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ON PROXIMATE CAUSE Plaintiff contends brakes defective because worn beyond thickness specifications and tires defective because too large, mismatched and marginal tread depth - Accident occurs day after car purchase when car spins out of control after rounding curve at excessive speed during wet conditions - Death of driver - Injuries suffered by three passengers - Liability only.

Morris County

The plaintiff contended that the ________ Mazda MPV purchased from the defendant used car dealership the previous day was defective because the brake rotors were worn past their minimum thickness specifications and because the tires were too large for the vehicle. The plaintiff contended that the treads of the tires were of only marginal depth. The plaintiff further contended that although the tires were of the same brand and tread pattern across the axles, the front tires differed from the rear tires, heightening the hazard. The plaintiff maintained that the day after the car was purchased, the driver struck a tree after losing control of the vehicle after traveling around a curve. The plaintiff contended that the defects were a proximate cause of the accident, and that the defendant should be liable irrespective of whether driver error was a contributing factor.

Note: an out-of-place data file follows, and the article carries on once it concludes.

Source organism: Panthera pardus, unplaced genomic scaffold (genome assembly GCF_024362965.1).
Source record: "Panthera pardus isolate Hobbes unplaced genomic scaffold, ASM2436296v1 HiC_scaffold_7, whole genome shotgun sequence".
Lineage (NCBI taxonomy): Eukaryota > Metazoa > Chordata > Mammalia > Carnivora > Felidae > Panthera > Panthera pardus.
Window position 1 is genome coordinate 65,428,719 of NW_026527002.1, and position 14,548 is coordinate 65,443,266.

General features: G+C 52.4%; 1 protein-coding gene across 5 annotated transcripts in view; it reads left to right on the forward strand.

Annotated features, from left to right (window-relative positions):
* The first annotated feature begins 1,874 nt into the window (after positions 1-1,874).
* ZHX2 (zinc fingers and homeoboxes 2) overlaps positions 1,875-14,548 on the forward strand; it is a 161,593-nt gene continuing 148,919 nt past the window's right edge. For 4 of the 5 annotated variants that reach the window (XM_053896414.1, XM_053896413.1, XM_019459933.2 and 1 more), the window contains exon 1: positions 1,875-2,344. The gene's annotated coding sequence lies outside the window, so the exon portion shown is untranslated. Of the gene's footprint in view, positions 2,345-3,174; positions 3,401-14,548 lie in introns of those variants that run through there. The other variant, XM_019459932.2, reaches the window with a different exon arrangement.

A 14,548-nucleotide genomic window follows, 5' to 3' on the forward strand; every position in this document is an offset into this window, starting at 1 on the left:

The defendant’s tire expert denied that the tires were improper. The defendant’s engineer/accident reconstruction expert concurred and denied that the brake rotors were excessively worn. Further, the accident reconstruction expert denied that the alleged defects were a contributing factor in the happening of the accident. It was undisputed that the accident occurred after the driver traveled around the curve in excess of the 35 mph posted speed limit during rainy conditions. The defendant’s engineer concluded that the driver was traveling at a rate of at least 45 mph.

The defendant further contended that based on eyewitness testimony, the driver was traveling faster than 45 mph.

The court instructed the jury that if they found a defect and if such defect was either the sole or partial cause of the accident, then they had found that such a defect was a proximate cause. The court also instructed the jury that they could consider the conduct of the driver when evaluating the question of proximate cause.

The jury found that the vehicle was defective, however, the jury found for the defendant on the issue of proximate cause.

The plaintiff has filed an appeal.

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